I’ve been waiting for you, Obi-Wan. We meet again, at last. The circle is now complete. When I left you, I was but the learner; now *I* am the master.
Darth Vader, wrong as usual
That was the first quote that sprang to into my mind when I read the summary of the April 1st (why would you ever pick that date for a press release?) announcement that EverQuest II was apparently dumping the whole yearly expansion idea in favor of smaller adventure packs.
The circle is complete because way back in 2005 SOE went with the whole adventure packs idea. It was an era… another era… when they were looking to get more money out of players on a more regular basis.
At launch SOE put a choke hold on alts by limited accounts to four characters total (a huge change after having 10 characters per server back in EverQuest) so that you had to opt in for whatever they were calling the All Access Pass (I recall it having another name before it was Station Access) back when it kicked off just to get a couple more slots. SOE also offered up all sorts of player data… but you had to opt-in for a monthly fee to access it on their site. And then there were Adventure Packs, small bits of content that you had to purchase separately.
I don’t recall the first one, The Bloodline Chronicles, being much of a big deal aside from being the vehicle for introducing the ability to blow up special walls. The Splitpaw Saga was much more memorable, though I think that might have been primarily because of the huge amount of experience you could get running some of the quests. When that got nerfed, it stopped being a thing. And then there was The Fallen Dynasty which, if I recall right, was an attempt to salvage the work of SOE’s studio in Asia.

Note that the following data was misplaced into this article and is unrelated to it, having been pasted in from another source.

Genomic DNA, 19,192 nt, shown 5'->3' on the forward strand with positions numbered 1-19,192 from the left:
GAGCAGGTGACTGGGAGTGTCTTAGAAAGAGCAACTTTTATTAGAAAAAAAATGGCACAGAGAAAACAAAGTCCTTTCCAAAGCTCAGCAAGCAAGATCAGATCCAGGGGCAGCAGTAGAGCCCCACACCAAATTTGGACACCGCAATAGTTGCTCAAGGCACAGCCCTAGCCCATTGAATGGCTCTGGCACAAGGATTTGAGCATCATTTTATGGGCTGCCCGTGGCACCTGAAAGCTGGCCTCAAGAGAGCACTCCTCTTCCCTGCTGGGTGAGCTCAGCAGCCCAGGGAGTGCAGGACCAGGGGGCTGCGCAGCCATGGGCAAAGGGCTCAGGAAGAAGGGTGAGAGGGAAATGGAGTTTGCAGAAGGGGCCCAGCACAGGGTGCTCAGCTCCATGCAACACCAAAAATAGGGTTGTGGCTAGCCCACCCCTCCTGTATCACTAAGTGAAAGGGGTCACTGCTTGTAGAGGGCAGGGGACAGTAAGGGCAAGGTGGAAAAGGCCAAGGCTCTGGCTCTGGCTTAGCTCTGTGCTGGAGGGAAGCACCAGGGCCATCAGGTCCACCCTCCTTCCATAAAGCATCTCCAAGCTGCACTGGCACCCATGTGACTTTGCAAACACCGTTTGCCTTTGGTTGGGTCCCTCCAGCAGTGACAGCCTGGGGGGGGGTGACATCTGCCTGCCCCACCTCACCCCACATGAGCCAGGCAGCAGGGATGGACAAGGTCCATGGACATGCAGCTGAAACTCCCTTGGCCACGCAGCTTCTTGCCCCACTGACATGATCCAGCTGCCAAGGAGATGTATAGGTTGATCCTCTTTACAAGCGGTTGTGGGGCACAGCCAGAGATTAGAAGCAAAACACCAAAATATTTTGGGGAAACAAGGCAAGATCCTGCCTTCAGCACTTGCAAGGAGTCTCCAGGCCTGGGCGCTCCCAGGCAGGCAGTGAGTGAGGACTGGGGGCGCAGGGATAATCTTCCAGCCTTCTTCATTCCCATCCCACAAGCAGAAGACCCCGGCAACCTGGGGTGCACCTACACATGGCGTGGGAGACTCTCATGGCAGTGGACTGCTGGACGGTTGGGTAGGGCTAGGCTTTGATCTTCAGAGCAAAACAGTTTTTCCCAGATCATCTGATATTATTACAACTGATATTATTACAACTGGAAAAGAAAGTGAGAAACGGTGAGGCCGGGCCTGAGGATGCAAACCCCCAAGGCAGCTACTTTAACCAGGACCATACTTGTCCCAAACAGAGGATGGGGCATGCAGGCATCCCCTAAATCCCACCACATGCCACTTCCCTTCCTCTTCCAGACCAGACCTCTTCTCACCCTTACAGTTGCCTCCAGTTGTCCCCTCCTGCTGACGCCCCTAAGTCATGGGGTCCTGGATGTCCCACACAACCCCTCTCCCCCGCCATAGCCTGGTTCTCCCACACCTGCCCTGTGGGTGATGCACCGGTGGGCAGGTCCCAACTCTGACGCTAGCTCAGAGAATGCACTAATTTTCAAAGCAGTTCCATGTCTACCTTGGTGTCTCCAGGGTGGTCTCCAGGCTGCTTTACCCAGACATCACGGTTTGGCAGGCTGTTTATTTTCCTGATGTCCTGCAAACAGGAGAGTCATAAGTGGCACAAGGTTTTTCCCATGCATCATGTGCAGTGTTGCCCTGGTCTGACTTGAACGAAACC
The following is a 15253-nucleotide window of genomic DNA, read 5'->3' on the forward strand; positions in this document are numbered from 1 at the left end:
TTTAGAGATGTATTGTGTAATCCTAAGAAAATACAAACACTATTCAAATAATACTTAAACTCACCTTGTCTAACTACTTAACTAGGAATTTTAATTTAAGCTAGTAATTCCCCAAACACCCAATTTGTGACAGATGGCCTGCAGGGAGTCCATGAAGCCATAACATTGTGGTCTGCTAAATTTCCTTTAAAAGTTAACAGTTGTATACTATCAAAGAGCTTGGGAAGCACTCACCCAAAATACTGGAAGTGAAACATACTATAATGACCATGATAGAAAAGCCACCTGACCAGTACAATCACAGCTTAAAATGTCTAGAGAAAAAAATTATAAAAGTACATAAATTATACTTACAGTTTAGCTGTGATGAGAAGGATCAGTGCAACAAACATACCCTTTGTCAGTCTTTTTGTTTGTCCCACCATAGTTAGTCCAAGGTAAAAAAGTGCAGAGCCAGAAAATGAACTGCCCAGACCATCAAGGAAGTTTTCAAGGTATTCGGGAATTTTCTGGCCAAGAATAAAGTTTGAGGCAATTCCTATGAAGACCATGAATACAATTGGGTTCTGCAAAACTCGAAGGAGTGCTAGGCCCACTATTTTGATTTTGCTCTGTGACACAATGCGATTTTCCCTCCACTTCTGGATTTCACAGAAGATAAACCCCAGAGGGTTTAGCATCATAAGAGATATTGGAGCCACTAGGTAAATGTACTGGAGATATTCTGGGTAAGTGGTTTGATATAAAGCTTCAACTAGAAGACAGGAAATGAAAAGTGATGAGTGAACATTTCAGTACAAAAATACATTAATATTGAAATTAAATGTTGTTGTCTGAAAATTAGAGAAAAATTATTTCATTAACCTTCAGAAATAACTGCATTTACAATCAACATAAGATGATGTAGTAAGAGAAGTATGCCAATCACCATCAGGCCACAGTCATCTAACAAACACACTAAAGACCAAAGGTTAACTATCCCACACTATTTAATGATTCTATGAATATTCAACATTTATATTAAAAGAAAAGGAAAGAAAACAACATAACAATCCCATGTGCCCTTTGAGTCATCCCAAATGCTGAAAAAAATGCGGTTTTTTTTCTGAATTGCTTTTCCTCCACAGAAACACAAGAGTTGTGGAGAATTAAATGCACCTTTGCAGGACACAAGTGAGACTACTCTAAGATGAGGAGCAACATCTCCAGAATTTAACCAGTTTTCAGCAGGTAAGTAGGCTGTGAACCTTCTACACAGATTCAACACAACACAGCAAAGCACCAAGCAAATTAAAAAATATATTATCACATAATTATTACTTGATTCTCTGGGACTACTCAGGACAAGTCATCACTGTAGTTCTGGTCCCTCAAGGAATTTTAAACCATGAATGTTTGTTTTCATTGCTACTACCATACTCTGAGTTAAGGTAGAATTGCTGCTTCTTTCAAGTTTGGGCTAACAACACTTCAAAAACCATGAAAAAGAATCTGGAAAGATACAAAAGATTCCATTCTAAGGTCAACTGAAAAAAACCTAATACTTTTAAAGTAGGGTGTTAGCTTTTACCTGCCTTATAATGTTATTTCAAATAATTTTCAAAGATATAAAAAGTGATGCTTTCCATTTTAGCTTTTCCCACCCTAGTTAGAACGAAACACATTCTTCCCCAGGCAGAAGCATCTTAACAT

There was nothing horrible in that group, but they also weren’t very notable either. Of those three, I think only The Fallen Dynasty gets much play these days because SOE tosses a few new quests into the zone now and again.
But now we have The Rum Cellar campaign and Daybreak seeming to jump on the who adventure pack idea again.
And I am curious to know why Daybreak, having said that when it comes to the traditional big expansion, up to a third of those who purchase them go for the full boat, all the extra fluff, more than double price ($90 vs. $40) Collector’s Edition, would now opt for $15 adventure packs again?
Is this the end of what I would call “the tyranny of Kunark,” where that first EverQuest expansion set the bar for all MMO expansions going forward? Is this the inevitable destination in the world of free to play? Are smaller chunks of content sold in such packs better, or will they lead to a chaos of “who has what?” when guilds want to do things in groups or raids? Should, as Keen asks, all MMOs have DLC?
Addendum: And Syp weighs in with four flaws in this DLC plan.